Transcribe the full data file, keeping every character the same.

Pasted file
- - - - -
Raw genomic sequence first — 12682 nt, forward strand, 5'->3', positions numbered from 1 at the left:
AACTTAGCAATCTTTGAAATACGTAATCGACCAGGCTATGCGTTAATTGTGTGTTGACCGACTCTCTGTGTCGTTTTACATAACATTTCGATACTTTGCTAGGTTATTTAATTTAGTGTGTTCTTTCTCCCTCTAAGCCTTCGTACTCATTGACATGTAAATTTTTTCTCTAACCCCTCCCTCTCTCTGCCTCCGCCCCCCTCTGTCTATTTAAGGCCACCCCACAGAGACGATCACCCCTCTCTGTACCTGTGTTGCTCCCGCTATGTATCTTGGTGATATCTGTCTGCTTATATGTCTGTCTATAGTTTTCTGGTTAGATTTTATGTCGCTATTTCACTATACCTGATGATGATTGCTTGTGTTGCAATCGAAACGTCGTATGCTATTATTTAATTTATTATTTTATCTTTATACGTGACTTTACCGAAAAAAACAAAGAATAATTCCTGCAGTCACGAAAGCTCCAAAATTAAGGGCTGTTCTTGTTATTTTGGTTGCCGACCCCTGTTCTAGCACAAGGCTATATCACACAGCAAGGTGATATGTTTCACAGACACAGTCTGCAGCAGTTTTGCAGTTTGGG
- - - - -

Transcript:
Raw genomic sequence first — 12682 nt, forward strand, 5'->3', positions numbered from 1 at the left:
AACTTAGCAATCTTTGAAATACGTAATCGACCAGGCTATGCGTTAATTGTGTGTTGACCGACTCTCTGTGTCGTTTTACATAACATTTCGATACTTTGCTAGGTTATTTAATTTAGTGTGTTCTTTCTCCCTCTAAGCCTTCGTACTCATTGACATGTAAATTTTTTCTCTAACCCCTCCCTCTCTCTGCCTCCGCCCCCCTCTGTCTATTTAAGGCCACCCCACAGAGACGATCACCCCTCTCTGTACCTGTGTTGCTCCCGCTATGTATCTTGGTGATATCTGTCTGCTTATATGTCTGTCTATAGTTTTCTGGTTAGATTTTATGTCGCTATTTCACTATACCTGATGATGATTGCTTGTGTTGCAATCGAAACGTCGTATGCTATTATTTAATTTATTATTTTATCTTTATACGTGACTTTACCGAAAAAAACAAAGAATAATTCCTGCAGTCACGAAAGCTCCAAAATTAAGGGCTGTTCTTGTTATTTTGGTTGCCGACCCCTGTTCTAGCACAAGGCTATATCACACAGCAAGGTGATATGTTTCACAGACACAGTCTGCAGCAGTTTTGCAGTTTGGG